(n) If no secondary burn was observed in the cooling phase after the end of the heat exposure, we would increase the heat exposure time by using a new sample to repeat the experiment until the secondary burn occurring exactly in the fabric cooling stage. The thermal exposure time of the experiment was noted as the minimum heat exposure time and recorded as TSET.

Results and discussion
Effects of radiant heat exposure level on TPP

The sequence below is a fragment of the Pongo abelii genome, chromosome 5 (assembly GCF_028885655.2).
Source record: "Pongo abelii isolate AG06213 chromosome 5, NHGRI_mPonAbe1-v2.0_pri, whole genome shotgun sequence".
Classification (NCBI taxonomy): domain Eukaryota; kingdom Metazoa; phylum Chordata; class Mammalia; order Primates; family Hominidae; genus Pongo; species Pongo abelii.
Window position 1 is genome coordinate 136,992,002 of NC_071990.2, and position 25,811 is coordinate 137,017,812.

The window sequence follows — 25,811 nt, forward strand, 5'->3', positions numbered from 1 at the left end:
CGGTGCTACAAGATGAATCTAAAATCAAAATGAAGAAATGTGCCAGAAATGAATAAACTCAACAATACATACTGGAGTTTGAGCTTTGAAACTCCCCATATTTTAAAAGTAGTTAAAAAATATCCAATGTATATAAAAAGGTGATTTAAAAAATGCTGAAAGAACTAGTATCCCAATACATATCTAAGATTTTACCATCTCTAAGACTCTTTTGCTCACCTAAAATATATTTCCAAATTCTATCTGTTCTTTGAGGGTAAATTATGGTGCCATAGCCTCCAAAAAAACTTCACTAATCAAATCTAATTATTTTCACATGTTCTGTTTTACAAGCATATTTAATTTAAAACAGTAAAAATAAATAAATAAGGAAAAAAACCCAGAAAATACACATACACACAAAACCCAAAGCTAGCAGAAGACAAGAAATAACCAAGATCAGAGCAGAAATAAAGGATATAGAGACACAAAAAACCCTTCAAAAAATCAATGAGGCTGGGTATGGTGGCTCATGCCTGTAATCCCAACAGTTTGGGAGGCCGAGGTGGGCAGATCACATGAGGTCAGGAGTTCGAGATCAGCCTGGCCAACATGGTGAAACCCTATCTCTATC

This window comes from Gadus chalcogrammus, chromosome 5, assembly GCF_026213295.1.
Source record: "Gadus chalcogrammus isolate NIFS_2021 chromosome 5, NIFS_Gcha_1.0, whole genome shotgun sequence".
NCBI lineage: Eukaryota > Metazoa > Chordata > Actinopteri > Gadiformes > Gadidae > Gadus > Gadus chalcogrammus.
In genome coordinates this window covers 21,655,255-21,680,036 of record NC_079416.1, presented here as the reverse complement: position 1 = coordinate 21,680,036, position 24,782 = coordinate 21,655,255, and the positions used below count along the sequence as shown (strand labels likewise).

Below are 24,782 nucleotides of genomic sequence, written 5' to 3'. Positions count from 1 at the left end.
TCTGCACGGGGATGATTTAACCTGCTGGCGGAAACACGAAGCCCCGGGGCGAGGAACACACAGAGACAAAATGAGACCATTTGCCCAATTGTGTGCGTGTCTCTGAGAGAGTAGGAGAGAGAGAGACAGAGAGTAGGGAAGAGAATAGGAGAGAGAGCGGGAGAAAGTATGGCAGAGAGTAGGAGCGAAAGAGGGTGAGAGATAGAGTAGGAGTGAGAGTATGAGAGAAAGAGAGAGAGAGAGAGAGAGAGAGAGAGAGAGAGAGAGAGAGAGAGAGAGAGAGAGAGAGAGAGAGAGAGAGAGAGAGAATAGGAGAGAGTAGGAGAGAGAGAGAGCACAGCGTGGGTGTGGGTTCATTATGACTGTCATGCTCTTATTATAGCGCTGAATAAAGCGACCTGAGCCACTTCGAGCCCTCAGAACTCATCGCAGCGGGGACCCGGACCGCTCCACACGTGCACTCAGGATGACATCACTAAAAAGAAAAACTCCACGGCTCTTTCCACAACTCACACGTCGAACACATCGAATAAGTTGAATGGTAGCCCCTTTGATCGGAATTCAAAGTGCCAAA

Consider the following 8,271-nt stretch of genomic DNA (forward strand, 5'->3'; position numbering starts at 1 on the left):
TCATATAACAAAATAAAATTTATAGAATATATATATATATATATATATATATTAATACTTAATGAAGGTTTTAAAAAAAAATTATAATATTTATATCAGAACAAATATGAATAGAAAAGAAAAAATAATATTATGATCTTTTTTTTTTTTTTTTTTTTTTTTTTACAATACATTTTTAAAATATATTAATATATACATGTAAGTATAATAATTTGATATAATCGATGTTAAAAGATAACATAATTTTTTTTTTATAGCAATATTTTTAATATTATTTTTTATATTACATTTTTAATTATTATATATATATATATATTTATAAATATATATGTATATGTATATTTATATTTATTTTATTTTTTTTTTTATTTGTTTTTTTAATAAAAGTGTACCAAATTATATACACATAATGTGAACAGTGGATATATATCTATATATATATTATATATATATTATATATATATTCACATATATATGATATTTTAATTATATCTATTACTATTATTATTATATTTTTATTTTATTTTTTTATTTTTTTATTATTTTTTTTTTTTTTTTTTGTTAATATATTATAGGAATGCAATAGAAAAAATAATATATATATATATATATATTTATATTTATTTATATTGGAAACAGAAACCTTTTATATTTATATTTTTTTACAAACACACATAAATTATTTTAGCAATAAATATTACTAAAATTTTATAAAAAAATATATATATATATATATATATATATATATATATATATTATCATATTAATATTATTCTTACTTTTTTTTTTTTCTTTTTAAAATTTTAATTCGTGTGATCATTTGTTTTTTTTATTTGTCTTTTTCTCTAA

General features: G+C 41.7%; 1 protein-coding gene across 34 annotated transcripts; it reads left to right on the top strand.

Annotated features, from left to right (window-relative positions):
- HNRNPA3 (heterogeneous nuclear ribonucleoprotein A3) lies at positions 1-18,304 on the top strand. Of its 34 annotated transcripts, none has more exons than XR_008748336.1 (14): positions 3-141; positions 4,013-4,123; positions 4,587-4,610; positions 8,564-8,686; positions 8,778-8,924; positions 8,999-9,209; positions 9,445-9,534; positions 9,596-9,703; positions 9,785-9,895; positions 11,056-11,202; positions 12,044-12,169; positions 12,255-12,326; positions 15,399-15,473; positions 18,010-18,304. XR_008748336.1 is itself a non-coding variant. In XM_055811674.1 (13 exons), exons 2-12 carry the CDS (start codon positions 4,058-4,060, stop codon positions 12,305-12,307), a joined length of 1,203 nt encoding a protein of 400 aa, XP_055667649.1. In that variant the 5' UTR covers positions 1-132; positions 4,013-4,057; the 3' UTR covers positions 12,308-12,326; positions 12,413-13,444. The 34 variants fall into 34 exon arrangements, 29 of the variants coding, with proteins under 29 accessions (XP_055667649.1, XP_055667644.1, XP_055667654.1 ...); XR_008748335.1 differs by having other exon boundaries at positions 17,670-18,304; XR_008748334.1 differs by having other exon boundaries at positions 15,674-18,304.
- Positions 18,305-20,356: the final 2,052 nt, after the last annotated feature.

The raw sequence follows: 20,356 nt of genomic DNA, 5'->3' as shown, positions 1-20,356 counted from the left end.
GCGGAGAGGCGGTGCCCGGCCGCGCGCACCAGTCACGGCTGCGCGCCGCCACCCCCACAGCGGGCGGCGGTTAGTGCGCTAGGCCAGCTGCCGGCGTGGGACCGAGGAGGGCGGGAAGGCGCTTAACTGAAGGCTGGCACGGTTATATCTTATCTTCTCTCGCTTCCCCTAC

TRPP and TSET of the different fabric systems exposed to three levels of heat exposure were presented in Table 3. The results showed that TRPP and TSET of the fabric combination systems are significantly different under different heat radiation intensities. It was further found that TSET value is lower than the TRPP value tested by using the traditional method because the heat accumulation test considered only the heat release on the skin burns after heat exposure. From Table 3, it was found that increasing the combination of fabric numbers would significantly increase the TRPP and TSET. The results indicated that increasing the fabric combination numbers would increase the thickness and weight of the firefighters’ protective clothing which decreased the thermal conductive property. Thus, the high thickness and weight of the fabric system indicated corresponding increase in TRPP and TSET values. This phenomenon was consistent with the study by Torvi and Hadjisophocleous [19]. Song et al. also found that increasing thickness of the test fabric could increase the secondary burn time. However, it is a nonlinear correlation that exists between the two factors [20]. Static air has lower thermal conductivity compared with fibers. A large amount of static air will be exited in multilayer fabric system when increasing the fabric thickness. The presence of static air in fabric combination system can prevent the heat transfer to the skin simulant sensor due to low air thermal conductivity. Thus, the great number of layers of the fabric combinations under the same radiant heat intensity indicated that TSET is lower than TRPP. This was mainly due to increase in the layer numbers that could increase the stored energy in the interior of fabric combination system. When the heat exposure was over, the stored energy in the protective clothing would continuously release energy and harm the skin. Therefore, the value difference between TRPP and TSET will become larger with the increase of fabric thickness.